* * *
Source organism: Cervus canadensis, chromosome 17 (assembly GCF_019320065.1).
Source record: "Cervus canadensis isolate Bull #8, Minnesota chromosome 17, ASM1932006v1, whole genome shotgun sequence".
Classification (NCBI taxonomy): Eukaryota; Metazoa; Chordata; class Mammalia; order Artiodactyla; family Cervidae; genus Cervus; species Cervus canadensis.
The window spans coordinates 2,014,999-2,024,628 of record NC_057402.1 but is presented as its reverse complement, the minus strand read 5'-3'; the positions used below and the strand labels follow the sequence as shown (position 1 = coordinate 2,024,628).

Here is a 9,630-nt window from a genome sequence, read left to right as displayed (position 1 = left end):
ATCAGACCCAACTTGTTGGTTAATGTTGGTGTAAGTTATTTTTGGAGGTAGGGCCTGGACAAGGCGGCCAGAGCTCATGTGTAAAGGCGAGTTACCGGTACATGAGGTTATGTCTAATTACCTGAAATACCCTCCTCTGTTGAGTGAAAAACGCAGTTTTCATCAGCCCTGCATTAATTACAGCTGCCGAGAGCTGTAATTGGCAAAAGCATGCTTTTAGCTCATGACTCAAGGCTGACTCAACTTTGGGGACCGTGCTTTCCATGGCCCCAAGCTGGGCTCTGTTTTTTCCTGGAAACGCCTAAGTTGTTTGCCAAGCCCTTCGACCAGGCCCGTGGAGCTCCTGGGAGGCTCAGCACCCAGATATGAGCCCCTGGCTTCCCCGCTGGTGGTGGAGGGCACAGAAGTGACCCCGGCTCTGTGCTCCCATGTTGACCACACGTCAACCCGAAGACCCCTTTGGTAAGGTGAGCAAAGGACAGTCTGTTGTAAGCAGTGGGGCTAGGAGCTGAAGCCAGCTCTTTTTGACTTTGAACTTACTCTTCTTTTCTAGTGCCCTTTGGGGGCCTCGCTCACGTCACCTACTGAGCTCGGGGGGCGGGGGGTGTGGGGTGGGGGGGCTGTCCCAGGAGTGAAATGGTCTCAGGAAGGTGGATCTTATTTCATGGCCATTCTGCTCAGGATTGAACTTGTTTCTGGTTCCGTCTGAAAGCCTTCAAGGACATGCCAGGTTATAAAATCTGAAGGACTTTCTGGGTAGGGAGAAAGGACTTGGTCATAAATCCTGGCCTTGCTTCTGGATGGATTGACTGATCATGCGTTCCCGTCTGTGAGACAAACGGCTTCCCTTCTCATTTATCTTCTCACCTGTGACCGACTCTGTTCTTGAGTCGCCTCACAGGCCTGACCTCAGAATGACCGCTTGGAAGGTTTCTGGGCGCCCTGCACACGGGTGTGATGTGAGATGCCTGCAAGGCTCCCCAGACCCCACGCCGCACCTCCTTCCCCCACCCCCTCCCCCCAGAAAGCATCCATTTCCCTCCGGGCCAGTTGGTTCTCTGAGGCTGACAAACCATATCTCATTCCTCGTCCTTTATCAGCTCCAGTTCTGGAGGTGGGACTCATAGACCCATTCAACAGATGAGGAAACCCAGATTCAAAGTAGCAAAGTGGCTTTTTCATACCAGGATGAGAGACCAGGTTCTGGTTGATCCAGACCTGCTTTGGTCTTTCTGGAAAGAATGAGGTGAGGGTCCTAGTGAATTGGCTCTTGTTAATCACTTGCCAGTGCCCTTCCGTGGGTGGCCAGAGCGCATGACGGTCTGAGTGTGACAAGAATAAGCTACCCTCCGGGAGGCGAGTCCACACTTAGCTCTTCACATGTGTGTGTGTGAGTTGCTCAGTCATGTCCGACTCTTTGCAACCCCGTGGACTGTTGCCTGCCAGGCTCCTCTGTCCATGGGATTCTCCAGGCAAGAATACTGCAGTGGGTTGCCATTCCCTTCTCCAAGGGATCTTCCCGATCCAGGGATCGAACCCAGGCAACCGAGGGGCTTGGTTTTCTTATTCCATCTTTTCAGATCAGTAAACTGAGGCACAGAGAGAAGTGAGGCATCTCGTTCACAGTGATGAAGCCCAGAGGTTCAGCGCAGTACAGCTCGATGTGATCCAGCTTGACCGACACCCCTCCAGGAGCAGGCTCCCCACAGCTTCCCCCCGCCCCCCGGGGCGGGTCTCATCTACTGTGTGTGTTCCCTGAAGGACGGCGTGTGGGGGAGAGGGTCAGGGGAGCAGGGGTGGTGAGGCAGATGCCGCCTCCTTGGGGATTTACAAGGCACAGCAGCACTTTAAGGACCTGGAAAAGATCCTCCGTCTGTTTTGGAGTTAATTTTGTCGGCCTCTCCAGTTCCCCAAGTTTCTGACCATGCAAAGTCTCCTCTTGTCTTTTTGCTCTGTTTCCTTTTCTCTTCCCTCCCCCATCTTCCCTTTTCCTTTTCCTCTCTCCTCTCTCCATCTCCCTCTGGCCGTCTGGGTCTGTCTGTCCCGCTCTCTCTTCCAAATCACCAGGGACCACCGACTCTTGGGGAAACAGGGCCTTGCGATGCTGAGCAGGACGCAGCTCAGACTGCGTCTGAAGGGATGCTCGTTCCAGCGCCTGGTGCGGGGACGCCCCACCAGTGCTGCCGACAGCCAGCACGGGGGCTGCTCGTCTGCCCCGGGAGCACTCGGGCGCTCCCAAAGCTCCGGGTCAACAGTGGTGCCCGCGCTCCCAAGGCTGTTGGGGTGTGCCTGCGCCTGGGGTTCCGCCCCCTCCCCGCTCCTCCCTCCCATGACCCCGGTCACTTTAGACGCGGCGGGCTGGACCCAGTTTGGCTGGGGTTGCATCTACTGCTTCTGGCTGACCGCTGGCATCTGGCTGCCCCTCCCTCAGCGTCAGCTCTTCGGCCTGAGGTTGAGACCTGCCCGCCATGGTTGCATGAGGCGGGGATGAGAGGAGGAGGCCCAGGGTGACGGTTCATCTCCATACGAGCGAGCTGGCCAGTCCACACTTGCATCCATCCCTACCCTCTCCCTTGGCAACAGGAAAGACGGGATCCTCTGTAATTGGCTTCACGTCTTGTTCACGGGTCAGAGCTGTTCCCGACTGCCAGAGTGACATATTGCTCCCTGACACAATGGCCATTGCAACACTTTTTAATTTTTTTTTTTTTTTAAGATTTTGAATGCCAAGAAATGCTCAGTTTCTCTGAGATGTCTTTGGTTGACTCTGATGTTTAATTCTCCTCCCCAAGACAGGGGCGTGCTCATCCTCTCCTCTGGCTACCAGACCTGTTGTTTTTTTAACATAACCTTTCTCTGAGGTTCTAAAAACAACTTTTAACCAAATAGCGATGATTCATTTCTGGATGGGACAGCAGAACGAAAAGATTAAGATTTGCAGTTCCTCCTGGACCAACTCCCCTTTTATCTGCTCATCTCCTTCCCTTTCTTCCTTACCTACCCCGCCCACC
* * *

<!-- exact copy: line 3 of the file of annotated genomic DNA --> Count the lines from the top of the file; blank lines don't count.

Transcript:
Classification (NCBI taxonomy): Eukaryota; Metazoa; Chordata; class Mammalia; order Artiodactyla; family Cervidae; genus Cervus; species Cervus canadensis.